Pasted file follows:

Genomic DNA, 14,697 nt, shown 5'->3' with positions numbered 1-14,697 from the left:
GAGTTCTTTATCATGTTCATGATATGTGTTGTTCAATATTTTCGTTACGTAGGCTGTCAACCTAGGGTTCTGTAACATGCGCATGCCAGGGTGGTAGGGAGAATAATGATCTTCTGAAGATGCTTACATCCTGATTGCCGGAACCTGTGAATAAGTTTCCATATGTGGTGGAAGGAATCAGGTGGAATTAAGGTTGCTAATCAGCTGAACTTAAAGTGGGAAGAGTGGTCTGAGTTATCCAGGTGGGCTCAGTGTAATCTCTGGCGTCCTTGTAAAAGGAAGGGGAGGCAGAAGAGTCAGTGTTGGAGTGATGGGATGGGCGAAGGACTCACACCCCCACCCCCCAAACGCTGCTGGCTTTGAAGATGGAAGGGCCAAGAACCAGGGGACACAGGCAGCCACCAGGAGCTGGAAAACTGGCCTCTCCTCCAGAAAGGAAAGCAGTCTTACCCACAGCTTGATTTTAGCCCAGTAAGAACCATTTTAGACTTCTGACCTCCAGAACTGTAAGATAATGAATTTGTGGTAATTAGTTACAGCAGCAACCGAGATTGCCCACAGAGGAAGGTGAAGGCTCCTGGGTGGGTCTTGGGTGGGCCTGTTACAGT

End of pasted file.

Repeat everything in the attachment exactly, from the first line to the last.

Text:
Genomic DNA, 14,697 nt, shown 5'->3' with positions numbered 1-14,697 from the left:
GAGTTCTTTATCATGTTCATGATATGTGTTGTTCAATATTTTCGTTACGTAGGCTGTCAACCTAGGGTTCTGTAACATGCGCATGCCAGGGTGGTAGGGAGAATAATGATCTTCTGAAGATGCTTACATCCTGATTGCCGGAACCTGTGAATAAGTTTCCATATGTGGTGGAAGGAATCAGGTGGAATTAAGGTTGCTAATCAGCTGAACTTAAAGTGGGAAGAGTGGTCTGAGTTATCCAGGTGGGCTCAGTGTAATCTCTGGCGTCCTTGTAAAAGGAAGGGGAGGCAGAAGAGTCAGTGTTGGAGTGATGGGATGGGCGAAGGACTCACACCCCCACCCCCCAAACGCTGCTGGCTTTGAAGATGGAAGGGCCAAGAACCAGGGGACACAGGCAGCCACCAGGAGCTGGAAAACTGGCCTCTCCTCCAGAAAGGAAAGCAGTCTTACCCACAGCTTGATTTTAGCCCAGTAAGAACCATTTTAGACTTCTGACCTCCAGAACTGTAAGATAATGAATTTGTGGTAATTAGTTACAGCAGCAACCGAGATTGCCCACAGAGGAAGGTGAAGGCTCCTGGGTGGGTCTTGGGTGGGCCTGTTACAGT